"See what that bitch is up to."
You are a criminal. Don’t deny it, you know it is true. Every time you break the speed limit, drive after a couple beers, copy a movie, steal cable, rip that little tag off the furniture, or lie to the credit card company (I swear I sent the check), you are committing crimes. Face it, we’re all criminals to some degree or another. Anyone who says they’ve never committed a crime is lying. Grand Theft Auto allows us to nurture that criminal instinct and to have a lot of fun along the way.
The plot of Grand Theft Auto is simple. You are a minor player in a criminal syndicate. You answer pay phones and check your beeper to get jobs from your mob boss. He can order you to steal cars, kill cops, kill other gangs, do drug delivery runs, have you tail his girlfriend, and much more. Essentially, when anything illegal needs to be done, it gets handed to you. How you complete the job determines how much money you get, and gives you access to other, hidden, missions. If you thought Postal was bad, you ain’t seen nothing. This game has no morals whatsoever. You even get bonus points for running someone over with their own car! Sounds good to me!
The controls are fairly basic, but awkward. As a PC port, they retained a lot of the un-intuitive ideas they had for keyboard control and moved them to the Sony controller. It is a bit easier to control while driving (where you spend most of the game). This means that when you are walking around, the d-pad has relative movement, not absolute movement. Though this can be annoying at the beginning, you can get used to it. Grand Theft Auto is the first game, however, to have a hijack button. By pressing this button next to a car, you open the driver’s side door, slug the driver, pull him onto the pavement, and hop into your new vehicle. Not bad, eh?
The graphics in Grand Theft Auto were obviously not the focus of the developers attention. The cities are remarkably huge, however, and they really make you feel as though you are driving in New York, San Francisco, or Miami (they have different names in the game, but it is obvious what cities they’re supposed to be). The manual claims that there are over 6,000 city miles in the game, and, frankly, I believe it. Some of the cars, however, need a lot of work. There are cars that, to this day, I have not figured out what they’re supposed to be. Also, they couldn’t use the real names of the vehicles, so they made up names that were close enough, like Porka instead of Porsche.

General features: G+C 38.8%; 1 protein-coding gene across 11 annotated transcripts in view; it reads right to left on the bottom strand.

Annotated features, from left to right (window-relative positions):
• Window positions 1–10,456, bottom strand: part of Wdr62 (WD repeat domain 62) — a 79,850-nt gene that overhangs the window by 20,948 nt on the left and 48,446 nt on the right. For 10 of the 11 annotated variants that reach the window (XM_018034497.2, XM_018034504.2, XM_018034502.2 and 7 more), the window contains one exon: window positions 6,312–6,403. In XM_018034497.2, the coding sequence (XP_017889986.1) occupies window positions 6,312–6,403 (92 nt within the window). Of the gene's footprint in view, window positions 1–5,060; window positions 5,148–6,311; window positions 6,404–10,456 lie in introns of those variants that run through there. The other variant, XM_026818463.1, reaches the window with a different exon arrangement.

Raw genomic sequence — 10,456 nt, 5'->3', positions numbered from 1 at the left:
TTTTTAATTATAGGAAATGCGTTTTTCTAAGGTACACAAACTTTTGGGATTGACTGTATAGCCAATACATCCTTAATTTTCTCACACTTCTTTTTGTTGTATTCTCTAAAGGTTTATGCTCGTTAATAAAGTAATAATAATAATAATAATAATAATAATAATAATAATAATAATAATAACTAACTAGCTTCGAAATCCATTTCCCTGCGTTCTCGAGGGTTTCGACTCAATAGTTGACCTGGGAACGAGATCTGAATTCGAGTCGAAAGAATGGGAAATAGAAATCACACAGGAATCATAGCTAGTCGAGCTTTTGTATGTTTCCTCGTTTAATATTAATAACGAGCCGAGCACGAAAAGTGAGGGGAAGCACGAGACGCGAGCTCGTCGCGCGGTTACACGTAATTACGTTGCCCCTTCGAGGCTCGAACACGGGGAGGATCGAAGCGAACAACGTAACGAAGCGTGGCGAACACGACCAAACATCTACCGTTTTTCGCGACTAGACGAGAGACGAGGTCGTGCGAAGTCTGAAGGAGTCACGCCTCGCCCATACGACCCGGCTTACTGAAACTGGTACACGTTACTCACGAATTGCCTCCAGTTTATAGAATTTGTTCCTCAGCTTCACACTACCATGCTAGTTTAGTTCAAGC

Another drawback is the repetitive nature of the game. First off, you can’t save in the middle of the game. You have to either complete the level or die to end a game in the middle. This leads to gamers playing the first missions over and over and over again when they are first getting used to the game. Needless to say, this gets a bit frustrating. Also, a lot of the missions are remarkably similar.(i.e. drive to point B, meet someone, drive to point C, kill someone, drive to point D, and get rid of the car.) While the immoral aspects of the plot are entertaining and fun, they don’t mask the fact that you have to do almost the same thing for every mission.
One note to concerned parents: aside from the burning, blowing up, robbing, stalking, killing, carjacking, and drug dealing, Grand Theft Auto also has nearly every curse word in the book. If you blanch at the thought of your child shooting cops or learning to use those words they heard on the playground, GTA is not the perfect gift.
In the end, we have a game that is a great idea, but not very well executed. With mediocre graphics and repetitive gameplay, some gamers might be disappointed. Like Postal, Grand Theft Auto is depending a lot on controversy to sell the game, not gameplay. While this works for sales, it tends to upset many hard-core gamers. However, if you are just looking for a fun, goofy, immoral game, than Grand Theft Auto should definitely be on your list.